12 May 2019

Bryozoan surveys, May 2019

Thanks to the team of Bryozoan experts for inviting me to join their survey for bryozoans in Singapore. We visited 4 shores and found lots of bryozoans.
Bryozoan survey, Semakau South
I didn't really get a chance to survey the shores as usual, but here are some of things I observed. Thanks to Jianlin for leading the regular team on surveys of some of our shores at the same time.


What are bryozoans? Here's more about these fascinating animals that I learned during the wonderful workshop in 2013 that was conducted by Dr Dennis Gordon. So glad that Dr Gordon and other bryozoan experts returned to survey our shores!
Dr Gordon sharing about bryozoans during his 2013 workshop.

7 May 2019: Pulau Semakau (South) was our first stop and the team found lots of interesting bryozoans on rocks and under planks!
Bryozoan survey, Semakau South
I had a look at the mangroves as bryozoans do grow there too! I checked out the replanted area. Alas, no luck.
Replanted mangroves at Semakau South, May 2019
I noticed a lot more Horse mussels growing here compared to our last survey in Mar 2019.
Horse mussel (Modiolus sp.)
But they are not very densely packed.
Horse mussel (Modiolus sp.)
I saw signs of paling: pale anemones, zoanthids and hard corals. There were many Giant carpet anemones, I only saw one that was pale. Many of the Frilly sea anemones I saw near the mangroves were pale.
The seagrasses were quite lush near the seawall, mostly Needle seagrass with narrow leaves. I saw some longer Tape seagrass near the mangroves, but most of those further out were still cropped.

8 May 2019: We made an early morning visit to the mangroves of Lim Chu Kang. MORE awesome bryozoans are discovered here.
Bryozoan survey, Lim Chu Kang mangroves
The mangrove leaves that hang low enough to be submerged in seawater at high tide are home barnacles and yes, bryozoans!
Barnacles growing on mangrove leaf
I noticed lots of other animals that also live in low hanging mangrove leaves - lots of Mangrove jingle shells, some snails and even spiders. I also came across some of the iconic mangrove and mudflats creatures such as the Petal-mouth sea anemone and Mangrove horseshoe crab (inspected for bryozoans too).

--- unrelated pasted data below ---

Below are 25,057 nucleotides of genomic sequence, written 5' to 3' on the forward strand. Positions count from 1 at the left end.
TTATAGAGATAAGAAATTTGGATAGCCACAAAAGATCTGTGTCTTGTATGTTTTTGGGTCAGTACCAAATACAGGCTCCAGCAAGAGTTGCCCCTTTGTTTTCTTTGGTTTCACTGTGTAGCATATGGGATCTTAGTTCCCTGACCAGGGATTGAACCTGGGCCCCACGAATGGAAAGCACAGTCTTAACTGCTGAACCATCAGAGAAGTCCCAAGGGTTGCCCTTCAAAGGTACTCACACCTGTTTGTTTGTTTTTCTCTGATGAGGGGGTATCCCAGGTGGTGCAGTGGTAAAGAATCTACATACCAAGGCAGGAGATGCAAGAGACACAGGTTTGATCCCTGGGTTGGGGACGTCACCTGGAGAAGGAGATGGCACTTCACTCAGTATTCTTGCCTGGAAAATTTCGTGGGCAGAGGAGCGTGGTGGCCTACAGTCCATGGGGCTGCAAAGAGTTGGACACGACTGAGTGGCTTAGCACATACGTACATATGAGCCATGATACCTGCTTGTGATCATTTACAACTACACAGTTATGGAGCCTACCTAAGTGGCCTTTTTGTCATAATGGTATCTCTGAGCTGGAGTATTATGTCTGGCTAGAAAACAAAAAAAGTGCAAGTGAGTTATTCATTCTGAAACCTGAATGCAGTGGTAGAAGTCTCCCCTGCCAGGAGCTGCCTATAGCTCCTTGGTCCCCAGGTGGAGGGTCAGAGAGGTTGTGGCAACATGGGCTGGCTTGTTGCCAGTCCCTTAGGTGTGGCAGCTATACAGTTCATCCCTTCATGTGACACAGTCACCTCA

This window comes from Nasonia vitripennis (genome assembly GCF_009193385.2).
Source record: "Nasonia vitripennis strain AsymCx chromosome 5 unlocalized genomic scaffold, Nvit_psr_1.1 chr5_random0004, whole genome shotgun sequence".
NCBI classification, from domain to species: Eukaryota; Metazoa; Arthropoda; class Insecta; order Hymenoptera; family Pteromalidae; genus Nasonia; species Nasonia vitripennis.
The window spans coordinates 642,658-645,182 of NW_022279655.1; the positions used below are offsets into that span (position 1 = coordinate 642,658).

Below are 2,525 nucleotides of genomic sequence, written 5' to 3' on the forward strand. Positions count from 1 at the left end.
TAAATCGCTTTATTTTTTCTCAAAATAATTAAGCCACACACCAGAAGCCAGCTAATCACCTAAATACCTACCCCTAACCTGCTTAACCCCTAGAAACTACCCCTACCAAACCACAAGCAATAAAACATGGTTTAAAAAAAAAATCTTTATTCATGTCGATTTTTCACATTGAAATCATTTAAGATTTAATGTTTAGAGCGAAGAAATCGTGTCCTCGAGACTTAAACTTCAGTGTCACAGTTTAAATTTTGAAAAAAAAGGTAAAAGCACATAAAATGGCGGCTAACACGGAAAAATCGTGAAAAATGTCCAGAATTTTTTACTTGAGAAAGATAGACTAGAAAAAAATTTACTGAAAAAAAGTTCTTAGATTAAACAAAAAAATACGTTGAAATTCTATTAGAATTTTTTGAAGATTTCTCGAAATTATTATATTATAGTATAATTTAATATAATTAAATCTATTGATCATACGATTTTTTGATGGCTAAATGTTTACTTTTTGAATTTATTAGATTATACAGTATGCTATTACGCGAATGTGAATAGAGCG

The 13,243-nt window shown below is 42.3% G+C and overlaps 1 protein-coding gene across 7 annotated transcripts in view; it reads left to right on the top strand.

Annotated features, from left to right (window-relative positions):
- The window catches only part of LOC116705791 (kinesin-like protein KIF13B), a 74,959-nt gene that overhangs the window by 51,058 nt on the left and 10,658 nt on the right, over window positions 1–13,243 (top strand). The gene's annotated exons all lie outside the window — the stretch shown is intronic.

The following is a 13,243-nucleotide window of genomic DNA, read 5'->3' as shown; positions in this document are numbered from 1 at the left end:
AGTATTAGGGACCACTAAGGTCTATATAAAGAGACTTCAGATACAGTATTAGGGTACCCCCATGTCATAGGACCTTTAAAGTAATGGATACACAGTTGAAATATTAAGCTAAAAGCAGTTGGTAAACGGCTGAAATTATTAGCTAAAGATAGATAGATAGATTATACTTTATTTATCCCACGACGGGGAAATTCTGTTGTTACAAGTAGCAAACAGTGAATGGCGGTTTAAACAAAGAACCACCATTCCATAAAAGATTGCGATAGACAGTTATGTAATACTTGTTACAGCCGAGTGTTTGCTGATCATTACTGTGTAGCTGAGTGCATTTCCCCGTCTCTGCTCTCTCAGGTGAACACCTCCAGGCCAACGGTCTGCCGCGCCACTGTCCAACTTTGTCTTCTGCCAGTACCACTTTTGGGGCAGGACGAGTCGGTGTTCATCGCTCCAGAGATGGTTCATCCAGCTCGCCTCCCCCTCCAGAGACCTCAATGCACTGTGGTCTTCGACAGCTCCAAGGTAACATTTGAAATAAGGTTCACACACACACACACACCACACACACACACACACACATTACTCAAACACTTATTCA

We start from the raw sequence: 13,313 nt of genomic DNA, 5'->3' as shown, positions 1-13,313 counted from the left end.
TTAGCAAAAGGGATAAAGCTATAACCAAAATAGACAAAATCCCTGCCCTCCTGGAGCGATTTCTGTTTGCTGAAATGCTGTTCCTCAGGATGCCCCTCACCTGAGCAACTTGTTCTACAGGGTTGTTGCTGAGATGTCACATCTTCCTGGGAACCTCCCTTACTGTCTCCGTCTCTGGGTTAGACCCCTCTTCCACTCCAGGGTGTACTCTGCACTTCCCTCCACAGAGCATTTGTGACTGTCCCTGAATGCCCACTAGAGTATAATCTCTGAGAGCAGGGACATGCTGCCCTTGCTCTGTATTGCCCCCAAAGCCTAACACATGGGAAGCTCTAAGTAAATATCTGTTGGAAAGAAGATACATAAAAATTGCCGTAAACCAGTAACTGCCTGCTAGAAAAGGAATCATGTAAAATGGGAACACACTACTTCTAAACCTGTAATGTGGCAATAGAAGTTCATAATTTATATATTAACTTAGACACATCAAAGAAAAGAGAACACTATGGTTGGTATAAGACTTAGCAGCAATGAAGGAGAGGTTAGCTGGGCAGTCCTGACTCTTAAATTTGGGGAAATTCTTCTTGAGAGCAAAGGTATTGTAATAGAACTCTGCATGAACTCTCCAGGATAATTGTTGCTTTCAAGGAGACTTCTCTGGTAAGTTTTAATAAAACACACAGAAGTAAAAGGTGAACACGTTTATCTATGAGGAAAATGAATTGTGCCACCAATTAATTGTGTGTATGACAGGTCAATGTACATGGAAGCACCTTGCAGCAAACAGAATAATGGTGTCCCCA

But of course, I couldn't possibly tell if a leaf  had bryozoans. Only Dr Gordon and his expert eye can confirm if the suspicious lumps are bryozoans.
Bryozoan survey, Lim Chu Kang mangroves
On the way back, we stopped by at Kranji Marsh to check out for freshwater bryozoans. Yes! They live in freshwater too!
Bryozoan survey, Kranji Marshes
I haven't been to Lim Chu Kang since the last mass fish death in 2016. On this trip, I didn't notice a lot of dead fish, although thousands of dead fishes were reported on this shore on 1 May 2019. The trash situation is still bad.
Trash at Lim Chu Kang mangroves, May 2019
But not as bad as in Mar 2015 (photo below).
Dead fishes and trash at Lim Chu Kang Jetty, 10 Mar 2015

9 May 2019: The team returns at sunrise to Changi Beach. Where I noticed there is now a line a blue drums: a security barrier that is showing up on many of our shores. They were not there on our last survey here in Feb 2019.
Bryozoan survey, Changi
We find lots of bryozoans growing on the seagrasses and seaweeds, as well as shells and other hard surfaces. Even on plastic litter! I saw a large patch of Smooth ribbon seagrass. There were also lush growths of Fern seagrass, Spoon seagrass and Needle seagrass.
I came across our usual favourite animals. And the team saw two seahorses!
There are still lots of Horse mussels in dense numbers on the shore, similar to what we last saw in  Feb 2019. Here's a video of them squirting water at low tide.
Horse mussels (Modiolus sp.)
Seagrasses and other animals are still found among the mussels.
Horse mussels (Modiolus sp.)

10 May: The team checked out the rocky shores of Pulau Ubin.
Bryozoan survey, Pulau Ubin
The rocks are alive with encrusting animals, including of course bryozoans.
Living rocky shore at Pulau Ubin South
I saw sponges, ascidians, soft corals, cowries, flatworms and more. There were also many large sea fans in the murky water.
There are also lush patches of Spoon seagrass.
Seagrass meadows next to Ubin Jetty
The team also surveyed Marina at Keppel Bay for bryozoans.

I had a great time with Dr Lee Hsiang Liow (who led the survey), Dr Dennis Gordon, Dr Piotr Kuklinski and the Singapore team of Dr Huang Danwei's lab. Special thanks to Su, Jain Sudhanshi Sanjeev for organising all the trips so well.  All trips were done with special permits and permission.

Grateful thanks to everyone for making time to look at Singapore's marine biodiversity!

Meanwhile, thanks to Jianlin for leading the regular team on surveys of other shores...

9 May

Thanks to Jianlin for leading a survey at Pasir Ris. Also on this trip: Jesselyn

Jianlin Liu


Jesselyn Chua Jia Xin


10 May

Thanks to Jianlin for leading a survey at Changi. Here's what they saw:

Jianlin Liu


Joleen Chan


Lisa Lim


Also on this trip: Lisa, Chin Sing, Lester.

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